BBC News Online in Burnley
Members of Burnley's Asian community tell BBC News Online about their hopes and fears for the future following gains by the far-right BNP in local elections.
All along the road windows are boarded up and on the steel door of one empty house the optimistic owner has painted "For Sale" on a property even the most silver-tongued estate agent would struggle to find a euphemism for.
And that is the side of the road that's staying - the other, unwanted even at a price many homebuyers pay in stamp duty - is being knocked down.
"People say that a lot of money is being poured into Asian areas, but take a look around here - it looks like Beirut".
Going by the results, it looks like the BNP is here to stay
Azmat Ali is describing his neighbourhood of Daneshouse, Burnley - one of the areas affected by disturbances in 2001, and also one of the poorest in the north west of England.
The Duke of York pub, burned down in the riots, is around the corner from Azmat's North Road mosque, where he has just been attending Friday prayers.
The BNP's success in the Burnley council elections, where they are now the second party behind Labour, has put the spotlight back on a town which feels it has had more than its fair share of this unwanted attention.
The result has been described by many of the BNP's opponents as a "wake-up call".
But following the disturbances of 2001, and last year's groundbreaking gains by the far-right in the council, some people in the town are wondering how many more of these calls Burnley is going to sleep through.
The Duke of York pub has been rebuilt since 2001's riots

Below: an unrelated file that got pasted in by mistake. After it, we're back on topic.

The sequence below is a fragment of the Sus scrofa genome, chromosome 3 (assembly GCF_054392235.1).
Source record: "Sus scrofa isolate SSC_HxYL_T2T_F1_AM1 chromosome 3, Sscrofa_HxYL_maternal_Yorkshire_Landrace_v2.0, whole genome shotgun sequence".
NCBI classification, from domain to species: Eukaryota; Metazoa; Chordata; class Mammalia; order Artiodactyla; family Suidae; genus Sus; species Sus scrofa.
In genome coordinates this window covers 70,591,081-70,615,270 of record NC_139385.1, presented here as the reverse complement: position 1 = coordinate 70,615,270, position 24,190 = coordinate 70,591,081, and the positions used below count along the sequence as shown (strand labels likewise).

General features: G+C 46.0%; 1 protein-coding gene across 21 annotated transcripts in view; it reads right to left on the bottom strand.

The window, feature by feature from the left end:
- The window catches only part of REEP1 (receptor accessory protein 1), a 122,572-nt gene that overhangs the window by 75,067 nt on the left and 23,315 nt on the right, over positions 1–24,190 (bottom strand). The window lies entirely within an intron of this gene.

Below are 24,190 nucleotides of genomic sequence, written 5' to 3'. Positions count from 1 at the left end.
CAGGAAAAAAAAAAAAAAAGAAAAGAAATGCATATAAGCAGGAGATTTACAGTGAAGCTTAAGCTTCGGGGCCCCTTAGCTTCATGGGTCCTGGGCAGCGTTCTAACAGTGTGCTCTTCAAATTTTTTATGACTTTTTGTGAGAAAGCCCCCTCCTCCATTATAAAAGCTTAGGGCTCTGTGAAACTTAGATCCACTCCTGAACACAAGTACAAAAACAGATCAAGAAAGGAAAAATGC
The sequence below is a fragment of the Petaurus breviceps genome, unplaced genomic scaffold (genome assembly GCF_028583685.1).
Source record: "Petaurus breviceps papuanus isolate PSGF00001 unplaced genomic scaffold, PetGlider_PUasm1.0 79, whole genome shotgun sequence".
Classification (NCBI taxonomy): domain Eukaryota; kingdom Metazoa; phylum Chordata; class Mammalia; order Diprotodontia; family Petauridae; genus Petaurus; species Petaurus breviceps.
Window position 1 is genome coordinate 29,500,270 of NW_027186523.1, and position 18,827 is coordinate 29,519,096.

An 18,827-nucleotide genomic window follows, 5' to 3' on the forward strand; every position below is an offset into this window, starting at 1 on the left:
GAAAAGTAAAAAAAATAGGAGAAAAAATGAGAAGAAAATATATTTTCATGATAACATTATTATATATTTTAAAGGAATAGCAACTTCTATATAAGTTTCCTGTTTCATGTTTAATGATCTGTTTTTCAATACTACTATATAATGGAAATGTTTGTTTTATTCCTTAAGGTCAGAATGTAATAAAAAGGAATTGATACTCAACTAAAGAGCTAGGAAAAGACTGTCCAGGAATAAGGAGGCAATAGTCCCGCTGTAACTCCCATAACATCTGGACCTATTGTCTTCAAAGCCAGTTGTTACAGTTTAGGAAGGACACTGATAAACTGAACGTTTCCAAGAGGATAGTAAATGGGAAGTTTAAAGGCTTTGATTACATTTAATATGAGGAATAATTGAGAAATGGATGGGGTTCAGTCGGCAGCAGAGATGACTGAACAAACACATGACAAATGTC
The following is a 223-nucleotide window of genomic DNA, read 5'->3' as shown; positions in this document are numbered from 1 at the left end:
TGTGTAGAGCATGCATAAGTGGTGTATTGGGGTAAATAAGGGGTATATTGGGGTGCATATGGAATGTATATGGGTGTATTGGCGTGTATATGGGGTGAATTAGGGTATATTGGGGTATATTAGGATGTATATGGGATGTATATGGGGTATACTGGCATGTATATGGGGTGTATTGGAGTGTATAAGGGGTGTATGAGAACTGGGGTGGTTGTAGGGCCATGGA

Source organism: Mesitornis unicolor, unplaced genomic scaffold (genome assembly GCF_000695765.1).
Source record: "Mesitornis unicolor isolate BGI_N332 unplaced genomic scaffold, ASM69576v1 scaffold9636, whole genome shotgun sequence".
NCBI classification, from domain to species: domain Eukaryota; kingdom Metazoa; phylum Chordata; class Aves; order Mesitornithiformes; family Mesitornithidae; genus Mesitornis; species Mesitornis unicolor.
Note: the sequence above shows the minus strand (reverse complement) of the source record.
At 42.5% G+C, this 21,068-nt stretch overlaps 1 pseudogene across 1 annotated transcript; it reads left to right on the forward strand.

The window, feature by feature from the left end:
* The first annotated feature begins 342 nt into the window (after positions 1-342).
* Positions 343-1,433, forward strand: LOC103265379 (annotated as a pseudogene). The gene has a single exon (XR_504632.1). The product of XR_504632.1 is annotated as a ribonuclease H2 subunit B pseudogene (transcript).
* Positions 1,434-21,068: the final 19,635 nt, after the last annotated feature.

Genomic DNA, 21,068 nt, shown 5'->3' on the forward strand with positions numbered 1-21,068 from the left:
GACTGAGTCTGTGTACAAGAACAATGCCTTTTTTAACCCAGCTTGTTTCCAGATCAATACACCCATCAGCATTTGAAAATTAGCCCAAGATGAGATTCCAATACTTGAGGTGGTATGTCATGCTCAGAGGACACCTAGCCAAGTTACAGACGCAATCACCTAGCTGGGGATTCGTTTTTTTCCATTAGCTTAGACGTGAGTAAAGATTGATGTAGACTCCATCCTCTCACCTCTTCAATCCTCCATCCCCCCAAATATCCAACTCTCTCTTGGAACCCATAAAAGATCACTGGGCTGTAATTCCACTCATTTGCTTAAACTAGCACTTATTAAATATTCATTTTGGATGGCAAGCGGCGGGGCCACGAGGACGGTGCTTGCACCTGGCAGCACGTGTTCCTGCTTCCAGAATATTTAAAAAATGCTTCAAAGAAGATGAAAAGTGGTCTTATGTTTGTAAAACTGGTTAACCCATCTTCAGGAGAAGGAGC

"Going by the results, it looks like the BNP is here to stay," Azmat says.
"But it doesn't worry me, it's just part of the democratic process. If people have voted that way then that is democracy."
So is Burnley simply a racist town?
"I wouldn't describe it as that," he says.
"There are lots of places in Burnley where the BNP won seats where white and Asian people mix without many problems."
He puts the BNP's success largely down to frustration - with high unemployment, Labour's asylum policies and the perceived idea that Burnley's Asian communities are getting more than their fair share of funding - something the far-right played on in their election campaign.
It's a view Azmat doesn't agree with, but says he can understand.
"Sometimes I think we don't do ourselves any favours.
"For instance, you get umpteen organisations set up that do very little - you can see them all up the road.
"I can understand how a white person who comes from a part of Burnley which also needs money can come here and think that and think a lot of money is being spent.
If you look, there are 40,000 people living here and the BNP got just 8,000 votes
"But a lot of people here have no problem with money being spent in other areas. I don't really mind if it is spent in Asian areas or not, I'd rather just see it being spent on Burnley."
While the BNP were making gains elsewhere in the town, Manzoor Hussein was taking the Daneshouse ward for the Liberal Democrats.
He described the BNP success as a "shock" but agreed that Burnley did not deserve the picture sometimes painted of it as a town riven by ethnic tensions.
"If you look, there are 40,000 people living here and the BNP got just 8,000 votes."
Mohammed Azam, of the Stop the BNP Coalition, said one of his greatest fears following the BNP's success was that voting for the far-right had now become acceptable to many people.
He said a lot of work was already under way in Burnley to build bridges between the different communities, but more needed to be done.
Manzoor Hussein was keen to stress that such bridge-building was already happening in many areas, including his own ward where he said the different communities live together well.
For Azmat Ali, the process is something he feels needs to be done as much on a personal as a political level.
"After the disturbances in 2001 I hoped that people weren't going to think they could just throw money at the problem - we need to look at people's genuine concerns."
His daughter is taking part in a play that brings her school together with another from a predominantly white area of Burnley.
It is the kind of co-operation and interaction, on a small scale level, that he, along with many others in Burnley, hopes can lay the foundation for further bridges to be built while they wait for answers to the bigger problems that afflict the town, and feed support for those who look to divide it.